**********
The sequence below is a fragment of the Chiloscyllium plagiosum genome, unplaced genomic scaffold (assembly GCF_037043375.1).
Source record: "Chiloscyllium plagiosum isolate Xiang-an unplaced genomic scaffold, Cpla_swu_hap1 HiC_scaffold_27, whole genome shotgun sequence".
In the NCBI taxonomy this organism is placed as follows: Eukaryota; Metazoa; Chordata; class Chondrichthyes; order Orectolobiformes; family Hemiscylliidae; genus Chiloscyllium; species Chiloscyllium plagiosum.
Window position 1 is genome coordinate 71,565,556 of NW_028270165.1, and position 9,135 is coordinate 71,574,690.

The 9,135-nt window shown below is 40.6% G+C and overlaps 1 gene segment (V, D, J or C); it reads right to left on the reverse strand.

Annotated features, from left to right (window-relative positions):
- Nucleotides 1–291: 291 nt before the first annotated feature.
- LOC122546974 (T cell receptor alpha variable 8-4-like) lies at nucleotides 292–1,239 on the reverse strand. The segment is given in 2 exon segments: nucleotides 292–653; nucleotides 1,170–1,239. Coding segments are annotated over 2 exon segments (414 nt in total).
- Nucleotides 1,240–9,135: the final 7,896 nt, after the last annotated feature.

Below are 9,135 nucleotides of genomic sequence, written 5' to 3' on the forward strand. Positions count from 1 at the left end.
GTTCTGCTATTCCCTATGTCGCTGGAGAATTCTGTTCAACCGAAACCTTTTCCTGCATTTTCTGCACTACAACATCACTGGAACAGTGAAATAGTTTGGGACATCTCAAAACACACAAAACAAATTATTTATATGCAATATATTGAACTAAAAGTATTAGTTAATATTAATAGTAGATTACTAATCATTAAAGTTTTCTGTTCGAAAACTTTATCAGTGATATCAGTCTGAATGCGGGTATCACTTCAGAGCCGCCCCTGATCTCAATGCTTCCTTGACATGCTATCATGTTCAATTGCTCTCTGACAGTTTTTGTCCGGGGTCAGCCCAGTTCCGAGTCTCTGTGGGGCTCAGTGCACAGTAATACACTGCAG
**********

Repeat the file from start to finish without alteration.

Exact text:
The sequence below is a fragment of the Chiloscyllium plagiosum genome, unplaced genomic scaffold (assembly GCF_037043375.1).
Source record: "Chiloscyllium plagiosum isolate Xiang-an unplaced genomic scaffold, Cpla_swu_hap1 HiC_scaffold_27, whole genome shotgun sequence".
In the NCBI taxonomy this organism is placed as follows: Eukaryota; Metazoa; Chordata; class Chondrichthyes; order Orectolobiformes; family Hemiscylliidae; genus Chiloscyllium; species Chiloscyllium plagiosum.
Window position 1 is genome coordinate 71,565,556 of NW_028270165.1, and position 9,135 is coordinate 71,574,690.

The 9,135-nt window shown below is 40.6% G+C and overlaps 1 gene segment (V, D, J or C); it reads right to left on the reverse strand.

Annotated features, from left to right (window-relative positions):
- Nucleotides 1–291: 291 nt before the first annotated feature.
- LOC122546974 (T cell receptor alpha variable 8-4-like) lies at nucleotides 292–1,239 on the reverse strand. The segment is given in 2 exon segments: nucleotides 292–653; nucleotides 1,170–1,239. Coding segments are annotated over 2 exon segments (414 nt in total).
- Nucleotides 1,240–9,135: the final 7,896 nt, after the last annotated feature.

Below are 9,135 nucleotides of genomic sequence, written 5' to 3' on the forward strand. Positions count from 1 at the left end.
GTTCTGCTATTCCCTATGTCGCTGGAGAATTCTGTTCAACCGAAACCTTTTCCTGCATTTTCTGCACTACAACATCACTGGAACAGTGAAATAGTTTGGGACATCTCAAAACACACAAAACAAATTATTTATATGCAATATATTGAACTAAAAGTATTAGTTAATATTAATAGTAGATTACTAATCATTAAAGTTTTCTGTTCGAAAACTTTATCAGTGATATCAGTCTGAATGCGGGTATCACTTCAGAGCCGCCCCTGATCTCAATGCTTCCTTGACATGCTATCATGTTCAATTGCTCTCTGACAGTTTTTGTCCGGGGTCAGCCCAGTTCCGAGTCTCTGTGGGGCTCAGTGCACAGTAATACACTGCAG